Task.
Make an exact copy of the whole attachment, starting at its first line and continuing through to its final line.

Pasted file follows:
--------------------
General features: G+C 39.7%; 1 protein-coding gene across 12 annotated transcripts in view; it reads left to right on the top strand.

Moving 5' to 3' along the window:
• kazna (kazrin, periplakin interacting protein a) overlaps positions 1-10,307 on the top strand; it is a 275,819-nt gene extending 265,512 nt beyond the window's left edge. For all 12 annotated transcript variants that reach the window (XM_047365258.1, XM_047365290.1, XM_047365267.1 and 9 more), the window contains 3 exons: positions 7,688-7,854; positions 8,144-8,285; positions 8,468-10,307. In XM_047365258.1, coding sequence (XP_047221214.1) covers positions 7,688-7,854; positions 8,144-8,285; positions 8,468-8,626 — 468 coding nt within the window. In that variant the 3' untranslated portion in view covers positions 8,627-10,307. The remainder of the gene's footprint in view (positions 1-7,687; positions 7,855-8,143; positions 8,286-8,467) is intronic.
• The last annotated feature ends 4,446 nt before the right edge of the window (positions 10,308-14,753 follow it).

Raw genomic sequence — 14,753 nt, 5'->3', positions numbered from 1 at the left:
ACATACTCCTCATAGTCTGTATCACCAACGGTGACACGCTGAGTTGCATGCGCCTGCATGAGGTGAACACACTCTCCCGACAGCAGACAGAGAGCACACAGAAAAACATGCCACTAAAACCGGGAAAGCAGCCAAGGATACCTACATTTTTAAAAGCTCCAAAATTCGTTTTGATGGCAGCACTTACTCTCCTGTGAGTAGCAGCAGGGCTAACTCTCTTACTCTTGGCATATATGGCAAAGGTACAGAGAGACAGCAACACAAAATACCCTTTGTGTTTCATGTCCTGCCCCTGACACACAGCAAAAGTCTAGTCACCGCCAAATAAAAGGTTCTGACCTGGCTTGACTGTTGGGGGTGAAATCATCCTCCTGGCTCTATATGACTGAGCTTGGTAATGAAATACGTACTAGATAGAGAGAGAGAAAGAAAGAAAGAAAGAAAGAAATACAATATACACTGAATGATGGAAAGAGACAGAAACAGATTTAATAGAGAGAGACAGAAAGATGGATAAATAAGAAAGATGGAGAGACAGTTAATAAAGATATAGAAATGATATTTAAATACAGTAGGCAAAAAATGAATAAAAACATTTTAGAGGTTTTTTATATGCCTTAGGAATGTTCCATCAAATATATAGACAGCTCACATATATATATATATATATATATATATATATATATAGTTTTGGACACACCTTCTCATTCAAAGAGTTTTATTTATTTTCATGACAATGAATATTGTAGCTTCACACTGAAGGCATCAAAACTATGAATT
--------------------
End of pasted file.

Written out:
General features: G+C 39.7%; 1 protein-coding gene across 12 annotated transcripts in view; it reads left to right on the top strand.

Moving 5' to 3' along the window:
• kazna (kazrin, periplakin interacting protein a) overlaps positions 1-10,307 on the top strand; it is a 275,819-nt gene extending 265,512 nt beyond the window's left edge. For all 12 annotated transcript variants that reach the window (XM_047365258.1, XM_047365290.1, XM_047365267.1 and 9 more), the window contains 3 exons: positions 7,688-7,854; positions 8,144-8,285; positions 8,468-10,307. In XM_047365258.1, coding sequence (XP_047221214.1) covers positions 7,688-7,854; positions 8,144-8,285; positions 8,468-8,626 — 468 coding nt within the window. In that variant the 3' untranslated portion in view covers positions 8,627-10,307. The remainder of the gene's footprint in view (positions 1-7,687; positions 7,855-8,143; positions 8,286-8,467) is intronic.
• The last annotated feature ends 4,446 nt before the right edge of the window (positions 10,308-14,753 follow it).

Raw genomic sequence — 14,753 nt, 5'->3', positions numbered from 1 at the left:
ACATACTCCTCATAGTCTGTATCACCAACGGTGACACGCTGAGTTGCATGCGCCTGCATGAGGTGAACACACTCTCCCGACAGCAGACAGAGAGCACACAGAAAAACATGCCACTAAAACCGGGAAAGCAGCCAAGGATACCTACATTTTTAAAAGCTCCAAAATTCGTTTTGATGGCAGCACTTACTCTCCTGTGAGTAGCAGCAGGGCTAACTCTCTTACTCTTGGCATATATGGCAAAGGTACAGAGAGACAGCAACACAAAATACCCTTTGTGTTTCATGTCCTGCCCCTGACACACAGCAAAAGTCTAGTCACCGCCAAATAAAAGGTTCTGACCTGGCTTGACTGTTGGGGGTGAAATCATCCTCCTGGCTCTATATGACTGAGCTTGGTAATGAAATACGTACTAGATAGAGAGAGAGAAAGAAAGAAAGAAAGAAAGAAATACAATATACACTGAATGATGGAAAGAGACAGAAACAGATTTAATAGAGAGAGACAGAAAGATGGATAAATAAGAAAGATGGAGAGACAGTTAATAAAGATATAGAAATGATATTTAAATACAGTAGGCAAAAAATGAATAAAAACATTTTAGAGGTTTTTTATATGCCTTAGGAATGTTCCATCAAATATATAGACAGCTCACATATATATATATATATATATATATATATATATATAGTTTTGGACACACCTTCTCATTCAAAGAGTTTTATTTATTTTCATGACAATGAATATTGTAGCTTCACACTGAAGGCATCAAAACTATGAATT